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Next Up For Basketball - Jerian Grant And The Fighting Irish

Stopping Notre Dame's potent offense won't be easy.

He's baaaack! Duke's Justise Winslow blocks a shot on Georgia Tech's Marques Georges-Hunt
He's baaaack! Duke's Justise Winslow blocks a shot on Georgia Tech's Marques Georges-Hunt
Mark Dolejs-USA TODAY Sports

Having beaten Duke twice at home, Notre Dame now travels to Cameron for its first visit to Duke as an ACC member.

For Duke, having seen Jerian Grant put on an incredible performance at home, the challenge is obvious: grant Grant nothing.

Easier said than done, as Duke fans know too well, and Notre Dame has lots of other ways to beat you too. Grant, though, is the key.

Not only did he score 23 at Notre Dame, he shot 9-15 and 2-4 from three point range. He also had six rebounds and most impressively 12 assists.

How often do non-point guards get double figure assists?

It was such a great performance that it reminded us a bit of playing Len Bias and Rodney Rogers, both of whom just went off in Cameron.

And that was partly by design. Duke had decided that those guys were so overwhelming that it made more sense to shut down other guys instead.

So would it surprise us if Duke accepted a great game from Grant and went after, say, Zache Auguste and Pat Connaughton instead?

Not at all.

At Notre Dame, Auguste had 14 points on 6-11, while Connaughton hit 13 points on 5-8 and 3-6.

That was a four point game, remember, and despite Grant's phenomenal outing, it was a one-point game with 1:12 left.

Shave four or five points off of Auguste and a three pointer off of Connaughton, or make Demetrius Jackson really work for his and you have a very different game.

It might be worth mentioning as well that the Irish missed three free throws in the last :14 seconds.

It didn't matter very much, but in a different situation it certainly would have.

Duke has had free throw woes as well, of course, but this seems like a good place to mention this: so far this season, Quinn Cook has missed one against Wisconsin, one against Louisville, one against Virginia and one against Georgia Tech.

That's four all season and one missed free throw at Cameron, and that works out to 92%.

Okay, back to it.

At South Bend, the Irish ended up shooting 51.8% and 44.4% from three pont range and unlike Duke, shot reasonably well from the foul line at 68.8% (Duke managed just 50%, though Cook obviously wasn't the problem.

There are a few big differences for Duke from the first game, which was Rasheed Sulaimon's last as a Blue Devil.

Sulaimon didn't have a tremendous game to go out on. He shot just 1-6, had one rebound, no assists, two steals and three points in 12 mnutes.

On the other hand, though, after kind of disappearing for a few games, most likely because of injuries to his shoulder and ribs, Justise Winslow has re-emerged. He scored 13 against Notre Dame last time, but his influence on the game wasn't as big as it was against Virginia, where he had 15 and didn't really have that much trouble getting to the basket.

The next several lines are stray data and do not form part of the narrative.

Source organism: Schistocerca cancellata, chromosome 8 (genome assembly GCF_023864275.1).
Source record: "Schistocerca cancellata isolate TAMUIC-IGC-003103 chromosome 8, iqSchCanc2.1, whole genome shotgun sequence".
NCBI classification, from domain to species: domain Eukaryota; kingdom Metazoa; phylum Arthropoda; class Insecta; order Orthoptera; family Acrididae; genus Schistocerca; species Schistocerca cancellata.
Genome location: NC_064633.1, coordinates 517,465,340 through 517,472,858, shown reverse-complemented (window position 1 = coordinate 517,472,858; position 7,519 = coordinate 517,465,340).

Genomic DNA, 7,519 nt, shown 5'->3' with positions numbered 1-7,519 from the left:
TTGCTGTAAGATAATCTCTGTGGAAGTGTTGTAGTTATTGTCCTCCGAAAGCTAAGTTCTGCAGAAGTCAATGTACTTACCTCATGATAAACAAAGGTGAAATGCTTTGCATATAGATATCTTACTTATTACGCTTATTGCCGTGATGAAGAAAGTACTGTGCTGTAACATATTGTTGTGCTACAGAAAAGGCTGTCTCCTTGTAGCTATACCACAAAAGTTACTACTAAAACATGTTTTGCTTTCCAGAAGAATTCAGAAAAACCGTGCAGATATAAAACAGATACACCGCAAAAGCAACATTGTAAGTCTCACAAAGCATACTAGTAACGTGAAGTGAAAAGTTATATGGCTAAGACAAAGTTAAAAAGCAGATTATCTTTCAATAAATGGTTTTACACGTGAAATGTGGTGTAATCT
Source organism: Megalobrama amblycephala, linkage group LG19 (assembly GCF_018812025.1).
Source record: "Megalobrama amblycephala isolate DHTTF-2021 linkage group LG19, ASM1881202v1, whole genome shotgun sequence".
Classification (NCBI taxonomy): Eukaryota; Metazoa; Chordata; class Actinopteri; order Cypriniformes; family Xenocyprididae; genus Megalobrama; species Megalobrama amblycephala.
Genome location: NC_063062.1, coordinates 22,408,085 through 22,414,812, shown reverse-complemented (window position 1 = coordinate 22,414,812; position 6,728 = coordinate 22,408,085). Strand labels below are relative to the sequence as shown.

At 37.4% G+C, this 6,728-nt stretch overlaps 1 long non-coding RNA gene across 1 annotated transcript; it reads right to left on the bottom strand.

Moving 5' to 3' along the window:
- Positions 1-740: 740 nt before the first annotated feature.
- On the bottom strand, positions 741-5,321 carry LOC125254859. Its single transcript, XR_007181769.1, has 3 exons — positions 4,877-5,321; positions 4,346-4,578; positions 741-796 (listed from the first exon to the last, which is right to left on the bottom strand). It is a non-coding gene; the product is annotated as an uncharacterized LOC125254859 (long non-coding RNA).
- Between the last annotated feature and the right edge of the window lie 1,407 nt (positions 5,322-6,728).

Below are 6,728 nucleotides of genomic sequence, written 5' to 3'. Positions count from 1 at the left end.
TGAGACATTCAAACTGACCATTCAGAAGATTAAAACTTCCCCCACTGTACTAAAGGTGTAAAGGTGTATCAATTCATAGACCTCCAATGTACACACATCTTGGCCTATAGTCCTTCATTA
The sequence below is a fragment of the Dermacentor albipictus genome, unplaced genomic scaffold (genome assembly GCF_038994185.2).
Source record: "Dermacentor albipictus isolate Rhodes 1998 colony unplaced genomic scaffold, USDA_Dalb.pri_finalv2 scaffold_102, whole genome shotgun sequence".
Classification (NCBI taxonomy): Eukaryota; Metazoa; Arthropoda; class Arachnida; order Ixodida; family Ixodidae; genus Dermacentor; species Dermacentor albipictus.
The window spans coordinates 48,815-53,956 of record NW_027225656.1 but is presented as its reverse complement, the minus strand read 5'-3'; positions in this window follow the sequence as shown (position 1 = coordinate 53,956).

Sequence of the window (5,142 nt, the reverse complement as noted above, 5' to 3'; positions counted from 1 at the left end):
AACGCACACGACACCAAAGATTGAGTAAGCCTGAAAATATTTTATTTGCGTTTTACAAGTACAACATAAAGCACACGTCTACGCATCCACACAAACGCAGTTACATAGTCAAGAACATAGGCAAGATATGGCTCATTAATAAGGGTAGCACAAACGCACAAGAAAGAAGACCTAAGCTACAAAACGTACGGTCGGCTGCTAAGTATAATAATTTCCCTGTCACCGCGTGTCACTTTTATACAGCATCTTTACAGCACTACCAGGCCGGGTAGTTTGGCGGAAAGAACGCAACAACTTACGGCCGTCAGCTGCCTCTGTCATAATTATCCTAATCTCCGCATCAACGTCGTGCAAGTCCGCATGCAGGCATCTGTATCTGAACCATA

Winslow scored 10 against State, but against Miami had just two, against Louisville just three, against Pitt just seven and had none against St. John's.

And his rebounding has improved dramatically as well: he had two at Notre Dame, 11 against UVA and 10 against Georgia Tech.

That's offense we're talking about primarily, which is almost always easier to measure. As he gets back to his normal level of play, Winslow's defense should pick up as well.

The other factor, a bit more of a wild card really, is the new role for Grayson Allen.

Against Louisville and Notre Dame, the powerfully built freshman didn't play at all. He did play against Pitt, but less than a minute, and got just three at St. John's.

Since Sulaimon left, his development is more critical and he's been on the court more, including 11 minutes against Virginia.

Allen's biggest problem is probably just adjusting to the college game. Certainly it's not talent or strength: he's a lot stronger than most 18-year-old guards, and the kid can really leap. He also has a nose for getting to the basket and should become an outstanding defender.

He hasn't really had a chance to show it yet, but he's also an outstanding three point shooter.

The faster he gets better, in other words, the better for Duke as a whole.

In the first game, Amile Jefferson played minimally as the matchup favored the Irish. Duke won't have the luxury of putting Sulaimon in for him, so it'll fall to Winslow, Jones and perhaps Allen to defend Mike Brey's mid-sized bombers.

It's interesting to have gotten this far without mentioning Jahlil Okafor. The big kid got 22 points and 17 boards at Notre Dame - a man's game, as Mason Plumlee might have said.

Notre Dame really doesn't have a direct answer for him. Zach Auguste is the biggest regular, and at 6-9 and 242, he's not that far off. He is giving up about 30 lbs. though. He had three fouls in the first game and ended up playing just 22 minutes.

Any game comes down to exploiting mismatches and deceptions. We can't predict the deceptions, but the matchups are certainly interesting and could go either way.

One final thought. In sports like baseball, football and golf, the crowd can have a definite  affect. There are no sports we can think of, though, other than boxing, where a crowd can so significantly influence the outcome.

This is precisely the sort of game for which Cameron is famous. If the Cameron Crazies and upstairs crank the intensity to a Syracuse or Carolina type level, Duke will have a real advantage.

In other words, it's time to kick it up a notch, Cameron.